• Control and inspection will be focused where it is most effective through an approach based on systematic risk analysis. Inspection procedures will be standardised and harmonised for all stages in the market chain, including transport and marketing. Use of modern data-processing and communications technologies will be extended. Where possible, data processing will be automated, and subject to systematic and comprehensive cross-checking. The result will be a system which is more effectively targeted, more effective, and also less costly and burdensome to operate.
  • Harmonised administrative sanctions will be introduced, which reflect the economic benefit derived from the infringement, so as to create a truly deterrent effect. Minimum and maximum fines will be established, and a penalty points system will be introduced, which can lead to fishing permits being suspended, or even withdrawn, after a certain number of points have been accumulated. New, more effective systems for sharing control data will be introduced, and the mandate of the Community Fisheries Control Agency will be extended, to enable it to play its role more effectively.
  • Commission inspectors will be given the same powers as national inspectors, allowing them to carry out inspections on their own initiative without prior notification. Where failings are detected, the Member State will be given the opportunity to remedy the situation through an action plan drawn up in collaboration with the Commission. The Commission's powers to close fisheries when quotas are exhausted will be strengthened, and it will be able to impose financial sanctions on Member States for poor management of their obligations under the Common Fisheries Policy, including withholding funding granted under the European Fisheries Fund or to support their control systems.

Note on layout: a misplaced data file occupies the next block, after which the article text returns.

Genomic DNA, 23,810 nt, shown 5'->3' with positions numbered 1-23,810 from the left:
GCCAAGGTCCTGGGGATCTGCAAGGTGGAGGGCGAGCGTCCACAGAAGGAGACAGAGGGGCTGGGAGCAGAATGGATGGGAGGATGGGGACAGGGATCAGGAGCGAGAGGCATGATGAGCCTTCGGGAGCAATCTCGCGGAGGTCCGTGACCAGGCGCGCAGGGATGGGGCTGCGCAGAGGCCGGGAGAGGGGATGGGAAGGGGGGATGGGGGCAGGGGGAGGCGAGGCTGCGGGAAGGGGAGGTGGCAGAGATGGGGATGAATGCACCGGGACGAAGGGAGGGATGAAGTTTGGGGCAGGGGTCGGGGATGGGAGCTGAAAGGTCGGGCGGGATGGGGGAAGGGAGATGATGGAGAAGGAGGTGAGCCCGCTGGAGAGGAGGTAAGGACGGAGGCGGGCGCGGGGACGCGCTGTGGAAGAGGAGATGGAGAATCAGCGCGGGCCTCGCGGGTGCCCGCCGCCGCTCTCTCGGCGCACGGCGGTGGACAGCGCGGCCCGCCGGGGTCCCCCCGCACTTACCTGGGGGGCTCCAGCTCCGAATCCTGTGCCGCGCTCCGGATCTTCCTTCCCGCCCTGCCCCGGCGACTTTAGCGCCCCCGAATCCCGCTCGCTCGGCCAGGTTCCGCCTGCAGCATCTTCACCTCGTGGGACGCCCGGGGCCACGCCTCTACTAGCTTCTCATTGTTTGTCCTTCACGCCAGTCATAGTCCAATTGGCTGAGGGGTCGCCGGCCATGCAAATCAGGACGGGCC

Will the new system proposed not cost more?

On the contrary, the proposal will reduce the administrative burdens, and makes the system less bureaucratic. The Commission's impact assessment found that with the reform adopted, the total administrative costs for operators would be reduced by 51% (from € 78 to 38 millions), largely through the extension of modern technologies (extension of the use of Electronic Reporting System (ERS), Vessel Monitoring System (VMS), Automatic Identification System (AIS)).

Existing paper-based tools will be replaced at all stages of the fisheries chain (log book, landing declarations and sales notes). For example, the electronic logbook will lower the administrative burden for the fishermen, as certain basic information will be automatically recorded whereas when using a paper logbook, the fishermen has to fill in each time and on each sheet all information. The time spent filling in the logbook should be reduced by almost 70%, as the fishermen will only need to fill in the catch data.